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What Is The Keto Flu—And How Can You Avoid It?

Most of us are painfully familiar with the flu—the nausea, headaches, brain fog, and distinct urge to hide under the covers are not anyone’s idea of a good time. And while flu season is thankfully over, the threat of these symptoms still looms for people who are jumping on the keto bandwagon.

The ‘keto flu,’ which has nothing to do with actual influenza, has become a rite of passage for all who take part in the ketogenic diet, which involves slashing carbs and loading up on healthy fats in order to transition the body from burning sugar to burning fat.

Toying with the keto lifestyle? Do not fear the ‘keto flu’! It doesn’t have to be as awful as it sounds.

First, The Basics

To understand the keto flu, you first have to understand ketosis. Ketosis, the holy grail of a keto diet, is the state in which the body converts both dietary and stored fat into fatty acids and compounds called ketones, which the body can use to produce energy instead of relying on carbs and sugar. Simply put, this is the body’s ‘fat-burning state,’ and it’s obviously an attractive concept for anyone interested in dropping fat, says dietitian Jaime Mass, R.D.

Achieving the fat-burning glory of ketosis is no joke, though. To get there, you have to cut carbs significantly lower than the average low-carb diet (we’re talking just about 20 grams of net carbs per day) and drastically increase fats to upwards of 70 percent of your total calories. Think of it like your backup generator; it won’t switch on unless your primary power source shuts down.

Enter ‘Keto Flu’

It takes most people at least three weeks of eating a keto diet to actually shift into ketosis. In that time, your blood sugar (glucose), glycogen, and insulin, all plummet, explains Kelly Pritchett, Ph.D., R.D., C.S.S.D., assistant professor of nutrition and exercise science at Central Washington University and spokesperson for the Academy of Nutrition and Dietetics. In order to begrudgingly shift over to burning fat, you have to completely empty your body of all its available sugar sources.

While that happens, most people feel pretty terrible. “In that shift of going from glucose to ketones, there is a period where the body is essentially adjusting to the fuel you are providing—and in a large way,” says Mass. Essentially, your cells are caught in limbo: They’re not getting carbs they’re used to having for optimal function, but they’re not yet efficient at running on fat. As a result, your energy plummets and you may experience fun symptoms like lightheadedness, dizziness, fatigue, and even headaches.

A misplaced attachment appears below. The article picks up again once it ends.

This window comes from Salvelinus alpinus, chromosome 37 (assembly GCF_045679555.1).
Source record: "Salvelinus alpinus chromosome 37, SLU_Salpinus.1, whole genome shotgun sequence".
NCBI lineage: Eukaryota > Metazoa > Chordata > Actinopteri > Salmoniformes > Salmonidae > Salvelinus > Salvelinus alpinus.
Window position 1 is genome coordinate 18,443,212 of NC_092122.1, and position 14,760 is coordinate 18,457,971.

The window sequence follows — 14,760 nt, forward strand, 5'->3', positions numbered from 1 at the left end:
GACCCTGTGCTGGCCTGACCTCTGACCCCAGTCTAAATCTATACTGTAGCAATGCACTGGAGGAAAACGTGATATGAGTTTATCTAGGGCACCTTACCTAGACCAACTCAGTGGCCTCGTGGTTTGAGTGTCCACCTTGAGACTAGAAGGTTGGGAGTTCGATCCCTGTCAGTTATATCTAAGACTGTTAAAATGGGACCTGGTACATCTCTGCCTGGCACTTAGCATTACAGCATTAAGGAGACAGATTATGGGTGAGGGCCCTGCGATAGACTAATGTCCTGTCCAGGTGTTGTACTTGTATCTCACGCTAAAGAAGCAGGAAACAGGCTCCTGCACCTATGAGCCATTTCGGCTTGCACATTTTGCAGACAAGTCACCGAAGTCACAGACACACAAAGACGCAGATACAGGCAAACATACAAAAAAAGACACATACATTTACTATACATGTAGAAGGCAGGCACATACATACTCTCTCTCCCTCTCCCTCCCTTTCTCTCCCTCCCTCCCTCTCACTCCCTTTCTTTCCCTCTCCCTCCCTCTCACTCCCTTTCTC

Keto flu symptoms tend to spike once you’ve completely emptied your glucose tank, and subside as your body shifts into full-force ketosis. Even then, though, some may continue to feel lethargic and find they can’t push their bodies to the same intensities they could during their sugar-burning days, says Pritchett. That’s because the process of converting ketones into energy is pretty complicated, time-consuming, and inefficient compared to the process of using glucose—so while endurance athletes often thrive in ketosis, weightlifters and HIIT-lovers may struggle.

Surviving (And Minimizing) ‘Keto Flu’

Transitioning into ketosis will never be a 100 percent seamless process; you’re pretty much bound to run into some sort of keto flu-like issue along the way. However, there are a few tricks to save yourself some major suffering.

For starters, decrease your carb consumption down to keto-friendly levels gradually instead of going cold turkey. “If you ate a lot of carbohydrates—especially processed and sugar-dense foods—regularly for years, I would suggest first cutting out the highly-processed sweets for a week,” says Mass. “Then, the next week, cut all processed carbs.” By easing your way into the eating style, you limit the severity of any sugar withdrawals.

Related: Want To Try Keto? Here’s What A Healthy Day Of Eating Fat Looks Like

From there, up your fluid intake to make sure that you’re properly hydrated as your body depletes itself of that blood glucose and stored glycogen. “For every gram of glycogen we store, we store three grams of water. So when you start keto and break down that glycogen for energy, you release that stored water,” explains Mass. Translation: The water weight you quickly lose on keto can leave you unknowingly dehydrated if you’re not careful. Research published in the British Journal of Nutrition shows mild dehydration (losing more than one percent of your body weight in water) decreases cognitive function and memory—so that water loss can definitely contribute to the brain fog many experience during the keto flu.

Pritchett also recommends taking it easy on exercise as your body transitions into ketosis those first few weeks; using what little energy you do have on exercise can just exacerbate keto flu symptoms. As your body and energy levels adjust, you can slowly increase your exercise frequency and intensity back up to those of your normal routine.

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